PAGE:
What I’ve Come to Expect

I’ve known pretty confidently that I was transgender for at least six years, and the past four of them have been in the military. I’ve had a lot of time to sit back and evaluate the outlooks of many of my coworkers when it comes to LGBTQ issues, and the prospect of transitioning in this environment is more than a little spooky. Though, while some may be fiercely opinionated and stubborn, I feel that many are just poorly educated on these subjects. Only two of my coworkers know, as of now, and they’ve both been very accepting, thankfully. I think things change when someone close to you announces something like this. You usually care about that person, and regardless of your experience on the matter, it’s something you have to accept in some aspect. I think being one of the few who are actively seeking transition in the military will be a good eye opener for the average rank and file. Let’s just hope things go as well in reality as I’ve hoped they will.

In the meantime, there are some things that all of us are going to have to deal with. One of the most frustrating questions I’ve been receiving recently is why I’m not growing a deployment mustache. I made the “mistake” of growing a rather majestic one a few years back for the time-honored tradition of Mustache March. This has left everyone with unreasonable expectations for me here, but they don’t know I’ve had quite a few sessions of laser hair removal on my face since then. No, the hair isn’t completely gone, so I intend to invest in electrolysis when I return to the states. Problem is, I can’t tell them I’ve had laser without pretty much coming out, and I’m not ready for that yet. I’d like to get as far along as I can before dropping the trans bomb on my coworkers. I’m very focused on how I’m going to handle it when it does happen, but more on that later. So basically, I have to keep coming up with excuses for the lack of mustache, and it’s getting pretty annoying having to deal with all this unwanted facial hair attention. I guess this is what those obnoxious as hell Tumblr posters call #Triggered. It’s just dysphoria to me.

On the topic of people pushing me to do things, I’ve received a pretty considerable amount of fun poked at me for my small muscle size. I’m 5’10” and I weigh 128 lbs, which leaves me extremely thin. I don’t mind this at all, as it gives me a more feminine frame, but in an environment filled with people taking T-boosters, protein, and all manner of supplements in an effort to “get big” or “swole”, I stick out like a sore thumb. It’s not that I don’t work out, I just have different priorities than they do, and apparently that’s not acceptable. I’m sure many of you can relate to this at some point in your transition, particularly those also serving in the military. There are fitness standards to maintain, but there’s no reason for us to be a body builder if we don’t want to. If you’re curious what I do to stay thin, I have to admit that my metabolism does all the heavy lifting. I do, however, run pretty regularly here in between sicknesses. Being in close proximity to literally everyone is really giving my immune system a run for its money. I try to work out my legs as much as I can, as honestly they’re one of my best features. Occasional crunches and pushups are required to keep my fitness up to spec, but I try not to overdo it. Personally, I’m not really into girls with bigger muscles than me. That’s just not my thing, and maybe a little weird.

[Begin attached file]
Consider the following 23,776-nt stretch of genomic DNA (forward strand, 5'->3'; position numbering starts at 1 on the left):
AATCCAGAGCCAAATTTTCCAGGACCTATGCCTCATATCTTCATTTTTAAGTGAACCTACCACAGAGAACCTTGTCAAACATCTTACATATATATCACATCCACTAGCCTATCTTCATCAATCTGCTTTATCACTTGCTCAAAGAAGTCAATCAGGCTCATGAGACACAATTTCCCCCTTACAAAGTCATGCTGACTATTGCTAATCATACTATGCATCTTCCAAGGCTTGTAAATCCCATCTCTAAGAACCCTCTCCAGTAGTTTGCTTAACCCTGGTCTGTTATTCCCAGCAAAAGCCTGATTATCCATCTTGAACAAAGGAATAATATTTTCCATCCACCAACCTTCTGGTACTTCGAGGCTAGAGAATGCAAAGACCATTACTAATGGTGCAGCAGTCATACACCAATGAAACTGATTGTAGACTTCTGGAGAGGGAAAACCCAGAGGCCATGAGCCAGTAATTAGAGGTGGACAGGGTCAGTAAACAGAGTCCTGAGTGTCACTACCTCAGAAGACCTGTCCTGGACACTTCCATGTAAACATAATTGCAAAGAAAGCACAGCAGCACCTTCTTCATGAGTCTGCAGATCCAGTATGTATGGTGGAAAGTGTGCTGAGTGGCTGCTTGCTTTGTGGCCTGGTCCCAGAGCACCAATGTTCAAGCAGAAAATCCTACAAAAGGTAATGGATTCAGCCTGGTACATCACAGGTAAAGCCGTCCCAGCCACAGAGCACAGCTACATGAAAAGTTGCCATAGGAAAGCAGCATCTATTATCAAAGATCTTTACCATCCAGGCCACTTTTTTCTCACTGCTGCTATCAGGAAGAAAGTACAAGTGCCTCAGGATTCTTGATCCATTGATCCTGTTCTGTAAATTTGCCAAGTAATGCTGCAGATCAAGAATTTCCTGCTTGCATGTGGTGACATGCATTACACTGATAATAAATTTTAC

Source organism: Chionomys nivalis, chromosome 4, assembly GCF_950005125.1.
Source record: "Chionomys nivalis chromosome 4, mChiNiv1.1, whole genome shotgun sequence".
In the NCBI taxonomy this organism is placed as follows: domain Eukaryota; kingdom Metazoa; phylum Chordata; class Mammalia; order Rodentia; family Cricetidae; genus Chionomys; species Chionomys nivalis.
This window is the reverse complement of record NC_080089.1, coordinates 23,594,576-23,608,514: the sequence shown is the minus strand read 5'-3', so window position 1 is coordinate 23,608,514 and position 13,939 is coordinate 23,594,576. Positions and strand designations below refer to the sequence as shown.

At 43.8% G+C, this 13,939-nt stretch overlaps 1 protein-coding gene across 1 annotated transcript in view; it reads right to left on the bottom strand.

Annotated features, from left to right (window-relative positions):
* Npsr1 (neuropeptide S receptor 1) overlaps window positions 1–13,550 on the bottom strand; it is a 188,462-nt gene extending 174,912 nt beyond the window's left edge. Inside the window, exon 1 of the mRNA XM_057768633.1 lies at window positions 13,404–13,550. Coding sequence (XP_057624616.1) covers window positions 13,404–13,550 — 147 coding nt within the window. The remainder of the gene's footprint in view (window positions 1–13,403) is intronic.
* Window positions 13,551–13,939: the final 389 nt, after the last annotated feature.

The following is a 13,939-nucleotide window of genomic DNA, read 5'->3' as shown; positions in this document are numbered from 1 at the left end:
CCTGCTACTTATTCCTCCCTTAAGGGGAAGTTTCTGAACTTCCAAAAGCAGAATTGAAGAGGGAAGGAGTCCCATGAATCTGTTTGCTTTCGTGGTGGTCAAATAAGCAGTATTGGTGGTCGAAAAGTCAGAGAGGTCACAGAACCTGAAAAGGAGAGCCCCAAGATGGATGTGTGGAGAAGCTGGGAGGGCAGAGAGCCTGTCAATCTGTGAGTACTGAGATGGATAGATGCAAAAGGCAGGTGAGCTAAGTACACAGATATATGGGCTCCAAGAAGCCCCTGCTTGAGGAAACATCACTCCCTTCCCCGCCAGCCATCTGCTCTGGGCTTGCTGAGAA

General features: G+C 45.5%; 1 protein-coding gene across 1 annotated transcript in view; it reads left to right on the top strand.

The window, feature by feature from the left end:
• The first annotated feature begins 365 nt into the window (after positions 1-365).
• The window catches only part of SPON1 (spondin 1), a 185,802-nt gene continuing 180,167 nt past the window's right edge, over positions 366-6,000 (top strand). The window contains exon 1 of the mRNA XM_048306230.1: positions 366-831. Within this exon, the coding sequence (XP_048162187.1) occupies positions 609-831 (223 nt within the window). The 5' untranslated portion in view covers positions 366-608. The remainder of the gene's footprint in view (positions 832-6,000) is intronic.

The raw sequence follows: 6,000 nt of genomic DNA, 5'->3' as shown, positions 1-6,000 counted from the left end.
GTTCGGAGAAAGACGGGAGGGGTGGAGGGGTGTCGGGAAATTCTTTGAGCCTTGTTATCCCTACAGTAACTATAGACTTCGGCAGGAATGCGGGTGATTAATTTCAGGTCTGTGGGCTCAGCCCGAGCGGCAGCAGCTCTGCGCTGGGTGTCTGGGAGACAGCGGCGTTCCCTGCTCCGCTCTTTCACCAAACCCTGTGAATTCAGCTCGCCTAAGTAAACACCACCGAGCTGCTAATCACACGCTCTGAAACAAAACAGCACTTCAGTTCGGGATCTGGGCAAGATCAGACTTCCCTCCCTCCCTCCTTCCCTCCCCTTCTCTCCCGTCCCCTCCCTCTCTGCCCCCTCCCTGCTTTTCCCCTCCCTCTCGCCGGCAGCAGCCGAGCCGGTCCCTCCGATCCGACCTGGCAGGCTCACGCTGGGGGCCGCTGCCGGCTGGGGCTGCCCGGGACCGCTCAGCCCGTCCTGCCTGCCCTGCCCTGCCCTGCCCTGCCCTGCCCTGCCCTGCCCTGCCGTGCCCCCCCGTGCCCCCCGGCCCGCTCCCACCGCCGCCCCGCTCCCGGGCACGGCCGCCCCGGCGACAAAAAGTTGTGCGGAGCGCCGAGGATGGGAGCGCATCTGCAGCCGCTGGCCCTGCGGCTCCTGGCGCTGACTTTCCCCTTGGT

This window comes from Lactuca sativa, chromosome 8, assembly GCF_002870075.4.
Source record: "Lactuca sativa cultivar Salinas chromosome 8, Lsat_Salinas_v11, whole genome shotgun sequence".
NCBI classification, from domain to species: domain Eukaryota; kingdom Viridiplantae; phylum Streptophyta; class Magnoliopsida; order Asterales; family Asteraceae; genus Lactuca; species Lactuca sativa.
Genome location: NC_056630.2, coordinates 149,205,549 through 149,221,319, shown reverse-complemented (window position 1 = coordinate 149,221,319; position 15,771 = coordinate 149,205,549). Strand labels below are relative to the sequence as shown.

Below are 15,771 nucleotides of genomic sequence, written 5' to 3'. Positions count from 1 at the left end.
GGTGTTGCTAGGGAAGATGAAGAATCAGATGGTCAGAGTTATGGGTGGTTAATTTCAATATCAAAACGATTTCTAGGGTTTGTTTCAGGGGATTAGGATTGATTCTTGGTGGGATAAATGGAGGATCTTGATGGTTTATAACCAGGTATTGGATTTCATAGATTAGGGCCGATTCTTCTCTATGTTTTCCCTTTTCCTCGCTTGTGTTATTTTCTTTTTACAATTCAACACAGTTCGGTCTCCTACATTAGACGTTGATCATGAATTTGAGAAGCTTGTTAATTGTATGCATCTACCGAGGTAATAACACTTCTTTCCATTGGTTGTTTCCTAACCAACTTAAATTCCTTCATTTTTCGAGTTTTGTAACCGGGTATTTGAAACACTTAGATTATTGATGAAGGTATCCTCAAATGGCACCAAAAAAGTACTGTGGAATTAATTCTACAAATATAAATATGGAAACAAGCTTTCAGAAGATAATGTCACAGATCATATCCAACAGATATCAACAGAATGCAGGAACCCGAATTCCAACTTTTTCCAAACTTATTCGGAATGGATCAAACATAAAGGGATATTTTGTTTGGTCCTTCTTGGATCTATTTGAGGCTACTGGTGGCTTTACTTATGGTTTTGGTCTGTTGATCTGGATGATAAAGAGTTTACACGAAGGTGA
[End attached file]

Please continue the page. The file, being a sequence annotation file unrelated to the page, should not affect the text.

You know what else is weird? Being transgender. Absolutely degenerate, right? The amount of things I’ve heard from people about how women are inferior, how “trannys” are still just men regardless of how they look or what they have downstairs, and just how disgusted they are when it comes to “chicks with dicks” is pretty frustrating. I have no choice but to sit back, play along, come up with excuses, and hope they don’t actually mean anything. If they do, I’m gonna have a really troublesome life here in the next few months.

Val, signing off~

“Let me explain
This ugliness, this cruelty, this repulsiveness
It will all die out
And now, I cry for all that is beautiful” – “Fellow Feeling” by Porter Robinson

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